The fourth track London, Happiness has an absolutely massive chorus that goes "IIIIIIIIIIIII Know That Happiness Is A Place In London." I'm imagining that getting a massive reaction at their album launch shows at Urban Bar, Whitechapel, in April. Quite clearly the song is about loving where you live despite all its pitfalls. Shabba Shabba is track that starts off quite slowly, before gradually building towards a big ending. Bob's drumming really stands out as he brilliantly lays down the foundations for the big finale. Shabba Shabba is about getting over a break up by blocking out your feelings and pushing the person you're breaking up with away despite them not wanting you to. Shaba Shabba leads seamlessly into the next song, Don't Buy The Sun. After a slow building beginning, the song explodes into life as Giles lets rip on The Sun newspaper. I don't remember ever hearing so much venom in Giles' voice as there is here and I have to say that I loved it. After the introduction, the track becomes a whirlwind of anger. There is a rawness to the sound of the song that only adds to the energy in it - giving you the feel of a live Great Cynics performance. Perhaps my favourite track so far. Easily Done is more of an up-tempo song that keeps POSI flowing along nicely. It seems as if a lot of thought as gone into the synchronicity of the album - it's these little things that make a good album great. Giles maintains a fast paced vocal throughout the song, stuffing it full of energy. The song is about realising that you're not perfect and that that is okay despite what other people might think.

Too Much feels like a classic Great Cynics track with its extremely anthmeic and catchy chorus. It starts out with a simple drum beat before Giles opens the song with my favourite lyrics of the entire album - "When I Wake Up In The Morning I Got Nothing To Do, Because We've Come Home From Tour And I Finished In School, So I Wrap My Legs Around My Duvet And Watch TV, On A Borrowed Netflix Account On A Computer Screen." This just painted a brilliant picture. Soon enough we get to the chorus of "Too Much, Too Much, Too Much, Too Much Is Never Enough." Another song that I can see getting a big reaction at a Great Cynics live set. The ninth track is titled Summer At Home. This is another incredibly uplifting song that really put a smile on my face. It's a track about going home and reacquainting yourself with your old friends and letting them know how much they mean to you. The chorus of "You Don't Think That You're Special, You Don't Think That You're Special, It's What Makes You Special" is another that will get a crowd singing at the top of their lungs whilst feeling empowered by Giles' words. The penultimate track on POSI is the excellent Butterfly Net. Butterfly Net is a piece of indie pop punk perfection. It's got everything I want in a song - it has great energy, smart and poignant lyrics, it's relatable and most importantly it's fun. You can sing along, have a dance and just smile away throughout the song. Lovely jubbly. Finally we have the track Things We Don't Need. It's a short track at only forty-nine seconds but it does the job. It's about getting over a break up and realising that the person the relationship made you become is not who you want to be. How many of us have been there? It's a fantastically positive way to end a record about trying to be positive.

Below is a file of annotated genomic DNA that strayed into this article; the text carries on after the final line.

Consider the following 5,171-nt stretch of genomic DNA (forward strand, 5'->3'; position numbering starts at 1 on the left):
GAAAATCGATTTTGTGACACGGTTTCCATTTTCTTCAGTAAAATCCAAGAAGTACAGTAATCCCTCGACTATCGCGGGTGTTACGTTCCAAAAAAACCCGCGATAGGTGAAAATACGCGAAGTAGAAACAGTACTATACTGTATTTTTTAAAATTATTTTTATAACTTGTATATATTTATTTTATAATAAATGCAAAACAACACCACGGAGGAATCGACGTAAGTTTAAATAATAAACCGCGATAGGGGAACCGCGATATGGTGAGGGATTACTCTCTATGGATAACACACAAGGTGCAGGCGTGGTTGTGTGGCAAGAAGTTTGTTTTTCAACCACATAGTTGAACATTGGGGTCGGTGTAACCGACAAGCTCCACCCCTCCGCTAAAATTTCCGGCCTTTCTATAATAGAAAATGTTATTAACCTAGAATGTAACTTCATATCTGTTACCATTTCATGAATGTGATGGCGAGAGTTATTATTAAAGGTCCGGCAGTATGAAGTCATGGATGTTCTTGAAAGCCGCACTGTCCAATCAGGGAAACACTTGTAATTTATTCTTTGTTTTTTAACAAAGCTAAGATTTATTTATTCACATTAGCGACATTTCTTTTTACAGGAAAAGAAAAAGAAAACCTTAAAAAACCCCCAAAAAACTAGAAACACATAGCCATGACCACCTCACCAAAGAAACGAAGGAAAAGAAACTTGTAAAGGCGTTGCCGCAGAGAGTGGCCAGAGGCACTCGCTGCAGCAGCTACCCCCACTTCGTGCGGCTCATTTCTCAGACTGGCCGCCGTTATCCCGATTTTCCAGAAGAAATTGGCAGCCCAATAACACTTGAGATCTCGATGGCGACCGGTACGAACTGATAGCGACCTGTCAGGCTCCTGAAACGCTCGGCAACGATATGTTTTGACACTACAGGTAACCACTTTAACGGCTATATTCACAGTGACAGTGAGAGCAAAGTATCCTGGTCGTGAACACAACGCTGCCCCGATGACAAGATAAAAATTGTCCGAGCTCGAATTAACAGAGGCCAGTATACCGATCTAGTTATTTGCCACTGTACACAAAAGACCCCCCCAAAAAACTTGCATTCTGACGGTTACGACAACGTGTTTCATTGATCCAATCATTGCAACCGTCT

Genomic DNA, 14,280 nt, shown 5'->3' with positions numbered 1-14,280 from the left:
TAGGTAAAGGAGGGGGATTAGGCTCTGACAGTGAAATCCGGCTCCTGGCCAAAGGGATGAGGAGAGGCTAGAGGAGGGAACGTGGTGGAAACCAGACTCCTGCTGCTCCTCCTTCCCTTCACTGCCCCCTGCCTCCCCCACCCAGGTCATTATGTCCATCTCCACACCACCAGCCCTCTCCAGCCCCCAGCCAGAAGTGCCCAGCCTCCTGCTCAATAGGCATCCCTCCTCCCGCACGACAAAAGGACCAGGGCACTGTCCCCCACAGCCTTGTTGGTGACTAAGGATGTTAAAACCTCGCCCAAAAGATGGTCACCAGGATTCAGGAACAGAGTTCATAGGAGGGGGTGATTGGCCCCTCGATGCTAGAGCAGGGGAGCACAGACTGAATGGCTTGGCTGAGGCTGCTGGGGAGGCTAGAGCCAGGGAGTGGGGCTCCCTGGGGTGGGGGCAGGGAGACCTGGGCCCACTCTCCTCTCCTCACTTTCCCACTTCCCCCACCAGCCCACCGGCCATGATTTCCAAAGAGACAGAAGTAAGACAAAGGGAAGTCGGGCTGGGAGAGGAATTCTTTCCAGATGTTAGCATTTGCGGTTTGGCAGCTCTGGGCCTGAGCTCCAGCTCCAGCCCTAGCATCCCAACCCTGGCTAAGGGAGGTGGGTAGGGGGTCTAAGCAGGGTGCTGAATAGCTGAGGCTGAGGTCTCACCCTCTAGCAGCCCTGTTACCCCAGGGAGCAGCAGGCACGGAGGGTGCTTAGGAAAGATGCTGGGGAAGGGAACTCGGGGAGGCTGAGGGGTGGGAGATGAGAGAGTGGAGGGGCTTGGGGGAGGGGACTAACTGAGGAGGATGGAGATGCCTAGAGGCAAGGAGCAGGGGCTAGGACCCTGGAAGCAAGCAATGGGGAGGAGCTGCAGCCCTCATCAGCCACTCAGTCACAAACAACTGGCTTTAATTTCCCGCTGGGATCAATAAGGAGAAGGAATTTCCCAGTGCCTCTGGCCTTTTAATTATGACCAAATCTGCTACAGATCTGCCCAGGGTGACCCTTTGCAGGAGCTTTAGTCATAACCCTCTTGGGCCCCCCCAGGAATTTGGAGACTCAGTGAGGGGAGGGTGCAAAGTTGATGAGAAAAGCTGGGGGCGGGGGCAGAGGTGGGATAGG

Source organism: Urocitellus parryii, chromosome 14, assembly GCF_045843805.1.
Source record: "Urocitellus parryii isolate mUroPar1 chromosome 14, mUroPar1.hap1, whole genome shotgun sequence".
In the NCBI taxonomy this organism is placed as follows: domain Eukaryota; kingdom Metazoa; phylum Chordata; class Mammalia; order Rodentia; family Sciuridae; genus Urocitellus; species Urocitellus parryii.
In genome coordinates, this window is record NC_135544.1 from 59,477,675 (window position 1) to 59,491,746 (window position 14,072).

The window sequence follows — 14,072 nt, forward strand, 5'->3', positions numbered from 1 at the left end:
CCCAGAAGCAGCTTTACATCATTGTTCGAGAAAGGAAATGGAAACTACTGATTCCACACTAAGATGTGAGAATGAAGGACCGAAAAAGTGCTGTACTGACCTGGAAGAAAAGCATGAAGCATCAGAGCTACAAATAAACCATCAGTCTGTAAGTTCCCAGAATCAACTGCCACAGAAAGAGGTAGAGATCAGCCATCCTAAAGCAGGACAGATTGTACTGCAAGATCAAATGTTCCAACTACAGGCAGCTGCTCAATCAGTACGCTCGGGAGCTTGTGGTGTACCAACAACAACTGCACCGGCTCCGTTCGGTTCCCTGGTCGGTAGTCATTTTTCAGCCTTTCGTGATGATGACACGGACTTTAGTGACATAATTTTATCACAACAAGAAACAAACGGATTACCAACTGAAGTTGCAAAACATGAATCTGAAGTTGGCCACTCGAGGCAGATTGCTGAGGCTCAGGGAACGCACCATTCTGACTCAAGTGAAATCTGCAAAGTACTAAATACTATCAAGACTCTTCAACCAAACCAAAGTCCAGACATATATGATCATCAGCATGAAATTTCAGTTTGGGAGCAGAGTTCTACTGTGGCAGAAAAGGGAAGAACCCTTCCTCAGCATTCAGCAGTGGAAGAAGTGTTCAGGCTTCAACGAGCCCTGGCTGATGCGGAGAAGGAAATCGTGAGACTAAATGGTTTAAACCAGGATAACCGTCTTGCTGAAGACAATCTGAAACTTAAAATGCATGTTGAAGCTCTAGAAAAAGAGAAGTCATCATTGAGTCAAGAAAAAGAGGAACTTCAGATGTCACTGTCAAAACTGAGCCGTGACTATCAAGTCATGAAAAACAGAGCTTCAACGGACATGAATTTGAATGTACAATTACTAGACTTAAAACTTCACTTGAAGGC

The fact that Great Cynics are on their fourth album despite being a small DIY band is an incredible achievement in itself. This is down to a lot of hard work, sacrifice and most importantly a huge amount of talent. Great Cynics are one of those bands where it baffles me that they haven't made more of a break through into the mainstream music world. The talent is obviously there for anyone to see and since album number one, Don't Need Much, they've always felt like an accessible band to all fans of music - not just punk rock. Perhaps POSI will be their breakthrough album, it's certainly showing a band that are still at the top of their game.

Stream and download POSI here:

Like Great Cynics here:

This review was written by Colin Clark.